On this Remembrance Day, the Habs were hosting the Calgary Flames in a flashback to last year’s Canadian division. If last year’s matches had playoff implications, this year was not so as the Flames sat near the top of the Pacific Division while the Habs are near the bottom of the entire league.
The game was barely two minutes expired when Calgary’s first shot was tipped past Jake Allen by Mikael Backlund as Chris Wideman failed to neutralize his stick. The rest of the opening ten minutes saw two teams who were too slow and sloppy in transition to displace defensive postures.
Just before the midway point of the period, a strong shift by the line of Michael Pezzetta, Alex Belzile, and Ryan Poehling was the proper setup for the top unit of Nick Suzuki, Tyler Toffoli, and Mike Hoffman to go to work. That top unit came in and dominated until a shot by Toffoli was stopped by Jacob Markstrom but the rebound sat behind the netminder until Ben Chiarot came in and put home the loose puck.
The goal really got the Habs going as they were the better team for most of the next five minutes but they once again lacked a nose for the dirty areas and so the Flames escaped unscathed until an Andrew Mangiapane goal with 3:38 to play. It was a rather broken play, as was the pass to Mangiapane that the winger had to stretch to catch with his skate. In an impressive manner, he kicked the puck and slipped it over Allen’s pad and glove. While it was an impressive play by Mangiapane, it was also a goal where Allen lost his angles and ended up out of position. While neither of the goals were necessarily Allen’s fault, he didn’t appear particularly sharp on either play.
The second period started with the first penalty of the game as the Flames were quickly called on a blatant too many men penalty. As can be expected when a good penalty kill faces a bad power play, the Flames were able to kill the penalty. This gave Calgary some life but it wasn’t long until the Canadiens got back to being the aggressor over the Flames. For one the rare times this season, the Habs appeared to be the quicker team as they won many puck races and battles.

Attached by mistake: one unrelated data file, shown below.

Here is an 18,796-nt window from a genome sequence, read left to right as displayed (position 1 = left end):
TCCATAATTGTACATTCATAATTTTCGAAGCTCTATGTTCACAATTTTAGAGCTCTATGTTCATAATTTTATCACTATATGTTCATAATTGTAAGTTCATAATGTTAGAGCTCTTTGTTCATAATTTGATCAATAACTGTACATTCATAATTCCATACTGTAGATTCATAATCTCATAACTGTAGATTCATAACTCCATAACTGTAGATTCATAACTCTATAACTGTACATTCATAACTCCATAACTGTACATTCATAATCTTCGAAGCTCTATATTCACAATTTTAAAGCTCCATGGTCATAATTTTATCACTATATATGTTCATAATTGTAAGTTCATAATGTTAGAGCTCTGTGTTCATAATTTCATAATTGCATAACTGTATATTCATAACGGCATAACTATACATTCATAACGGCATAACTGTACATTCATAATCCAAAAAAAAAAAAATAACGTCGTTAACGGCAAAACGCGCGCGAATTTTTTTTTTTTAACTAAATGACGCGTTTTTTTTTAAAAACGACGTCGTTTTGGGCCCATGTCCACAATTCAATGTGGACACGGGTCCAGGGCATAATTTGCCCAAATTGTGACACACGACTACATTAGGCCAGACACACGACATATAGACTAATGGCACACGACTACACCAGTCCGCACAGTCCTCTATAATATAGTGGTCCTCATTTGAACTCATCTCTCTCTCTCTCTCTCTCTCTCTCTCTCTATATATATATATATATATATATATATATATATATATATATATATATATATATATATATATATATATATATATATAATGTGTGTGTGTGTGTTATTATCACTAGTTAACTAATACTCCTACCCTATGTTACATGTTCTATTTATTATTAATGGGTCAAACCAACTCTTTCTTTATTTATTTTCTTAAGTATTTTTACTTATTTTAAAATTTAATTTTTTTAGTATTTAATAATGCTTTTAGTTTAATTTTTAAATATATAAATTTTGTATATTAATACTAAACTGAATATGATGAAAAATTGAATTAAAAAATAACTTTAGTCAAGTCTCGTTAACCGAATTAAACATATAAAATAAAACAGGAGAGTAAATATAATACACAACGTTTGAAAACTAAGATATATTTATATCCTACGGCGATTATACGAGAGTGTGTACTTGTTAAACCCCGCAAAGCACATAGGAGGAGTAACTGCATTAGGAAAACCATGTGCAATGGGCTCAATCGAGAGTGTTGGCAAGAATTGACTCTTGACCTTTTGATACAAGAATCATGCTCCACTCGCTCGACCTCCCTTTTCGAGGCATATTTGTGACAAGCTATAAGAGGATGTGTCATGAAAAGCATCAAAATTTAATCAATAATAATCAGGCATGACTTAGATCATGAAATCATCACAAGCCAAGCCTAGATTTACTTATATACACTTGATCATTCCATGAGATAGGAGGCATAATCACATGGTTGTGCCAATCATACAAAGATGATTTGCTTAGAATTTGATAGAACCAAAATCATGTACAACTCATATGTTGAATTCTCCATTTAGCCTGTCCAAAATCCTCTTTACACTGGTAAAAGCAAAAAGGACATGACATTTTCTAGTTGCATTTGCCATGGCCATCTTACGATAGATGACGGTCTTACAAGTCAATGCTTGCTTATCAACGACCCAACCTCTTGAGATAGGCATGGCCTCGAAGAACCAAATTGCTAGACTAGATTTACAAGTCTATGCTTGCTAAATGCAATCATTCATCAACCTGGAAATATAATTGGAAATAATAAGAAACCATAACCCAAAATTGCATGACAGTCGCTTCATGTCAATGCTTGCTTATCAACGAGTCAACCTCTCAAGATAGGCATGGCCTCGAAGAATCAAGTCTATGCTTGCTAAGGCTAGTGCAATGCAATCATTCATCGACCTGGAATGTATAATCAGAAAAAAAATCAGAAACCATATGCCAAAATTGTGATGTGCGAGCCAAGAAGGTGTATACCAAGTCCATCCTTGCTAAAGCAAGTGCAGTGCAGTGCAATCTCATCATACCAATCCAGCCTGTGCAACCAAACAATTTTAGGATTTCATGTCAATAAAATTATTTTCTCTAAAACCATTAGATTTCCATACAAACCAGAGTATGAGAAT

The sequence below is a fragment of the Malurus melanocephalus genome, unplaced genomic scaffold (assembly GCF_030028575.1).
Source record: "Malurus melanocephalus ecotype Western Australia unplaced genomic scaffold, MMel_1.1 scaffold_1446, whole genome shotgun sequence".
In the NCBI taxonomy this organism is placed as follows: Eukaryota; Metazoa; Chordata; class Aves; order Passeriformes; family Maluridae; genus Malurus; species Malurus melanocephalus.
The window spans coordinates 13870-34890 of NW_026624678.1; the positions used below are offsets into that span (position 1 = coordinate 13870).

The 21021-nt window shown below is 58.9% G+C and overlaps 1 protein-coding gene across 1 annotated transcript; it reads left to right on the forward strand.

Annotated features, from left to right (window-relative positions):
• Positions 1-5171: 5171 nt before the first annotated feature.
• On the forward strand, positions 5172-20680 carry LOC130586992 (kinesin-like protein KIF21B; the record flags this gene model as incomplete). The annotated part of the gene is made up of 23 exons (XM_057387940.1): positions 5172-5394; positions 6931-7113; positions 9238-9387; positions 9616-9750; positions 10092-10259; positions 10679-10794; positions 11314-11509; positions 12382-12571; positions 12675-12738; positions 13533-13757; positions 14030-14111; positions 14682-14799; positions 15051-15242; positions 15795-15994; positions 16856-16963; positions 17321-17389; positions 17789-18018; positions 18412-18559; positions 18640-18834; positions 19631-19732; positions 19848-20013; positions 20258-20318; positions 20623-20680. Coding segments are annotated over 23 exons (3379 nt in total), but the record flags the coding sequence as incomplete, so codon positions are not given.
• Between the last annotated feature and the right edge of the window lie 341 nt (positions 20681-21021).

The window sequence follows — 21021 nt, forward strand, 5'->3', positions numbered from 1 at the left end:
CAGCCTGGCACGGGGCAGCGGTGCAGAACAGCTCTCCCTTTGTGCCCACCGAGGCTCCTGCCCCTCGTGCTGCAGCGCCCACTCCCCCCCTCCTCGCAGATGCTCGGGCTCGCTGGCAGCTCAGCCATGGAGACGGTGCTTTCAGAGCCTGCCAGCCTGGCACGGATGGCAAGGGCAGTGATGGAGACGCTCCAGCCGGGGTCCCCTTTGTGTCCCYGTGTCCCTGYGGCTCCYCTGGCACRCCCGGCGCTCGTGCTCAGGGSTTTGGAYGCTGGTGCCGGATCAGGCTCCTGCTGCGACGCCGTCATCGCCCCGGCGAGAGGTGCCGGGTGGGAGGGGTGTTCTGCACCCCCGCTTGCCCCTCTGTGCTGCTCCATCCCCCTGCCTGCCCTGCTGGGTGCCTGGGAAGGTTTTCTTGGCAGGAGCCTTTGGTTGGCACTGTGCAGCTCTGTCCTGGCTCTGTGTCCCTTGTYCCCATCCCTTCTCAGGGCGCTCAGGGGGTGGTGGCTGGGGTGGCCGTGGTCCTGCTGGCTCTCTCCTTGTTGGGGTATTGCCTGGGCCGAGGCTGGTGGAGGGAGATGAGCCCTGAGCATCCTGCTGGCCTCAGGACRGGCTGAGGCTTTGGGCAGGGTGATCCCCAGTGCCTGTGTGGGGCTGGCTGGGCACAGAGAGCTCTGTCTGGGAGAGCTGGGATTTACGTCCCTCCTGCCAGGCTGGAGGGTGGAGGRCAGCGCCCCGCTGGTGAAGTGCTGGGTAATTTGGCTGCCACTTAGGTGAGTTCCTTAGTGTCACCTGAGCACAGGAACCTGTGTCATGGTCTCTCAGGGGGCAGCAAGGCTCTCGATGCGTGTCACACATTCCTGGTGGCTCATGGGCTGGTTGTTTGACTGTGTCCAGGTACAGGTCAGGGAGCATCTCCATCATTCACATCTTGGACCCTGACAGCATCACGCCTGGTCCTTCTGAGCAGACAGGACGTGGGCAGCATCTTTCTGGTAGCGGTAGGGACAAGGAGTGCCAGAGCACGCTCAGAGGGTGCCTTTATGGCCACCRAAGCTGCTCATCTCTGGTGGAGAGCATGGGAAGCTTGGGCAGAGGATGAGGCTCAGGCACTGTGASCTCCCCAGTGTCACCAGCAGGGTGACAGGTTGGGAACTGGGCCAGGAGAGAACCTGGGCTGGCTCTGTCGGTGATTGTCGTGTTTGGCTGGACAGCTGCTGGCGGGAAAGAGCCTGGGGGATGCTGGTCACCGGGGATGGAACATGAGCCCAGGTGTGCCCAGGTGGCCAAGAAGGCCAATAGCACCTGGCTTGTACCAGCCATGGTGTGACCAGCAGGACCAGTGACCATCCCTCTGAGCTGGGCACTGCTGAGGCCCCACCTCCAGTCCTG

The second half of the game kicked off with a second Calgary penalty as Blake Coleman tugged on Pezzetta to send the Habs back to the man advantage. This time, the Habs were successful as a Wideman point shot with heavy traffic left a loose puck in the crease where Gallagher banged it home to tie the game. Gallagher was cross-checked by Erik Gudbranson after the goal, and Toffoli took exception and returned the favour. This created a gigantic melee that resulted in penalties to the two mentioned players.
With a little over five minutes to play in the second, Pezzetta was called for roughing after yet another scrum in front of Markstrom. Montreal survived Calgary’s power play and continued to go toe-to-toe with a good team. In the final minute of the period, Rasmus Andersson held Joel Armia’s stick and the Habs got a man advantage that created a few good chances before the end of the period.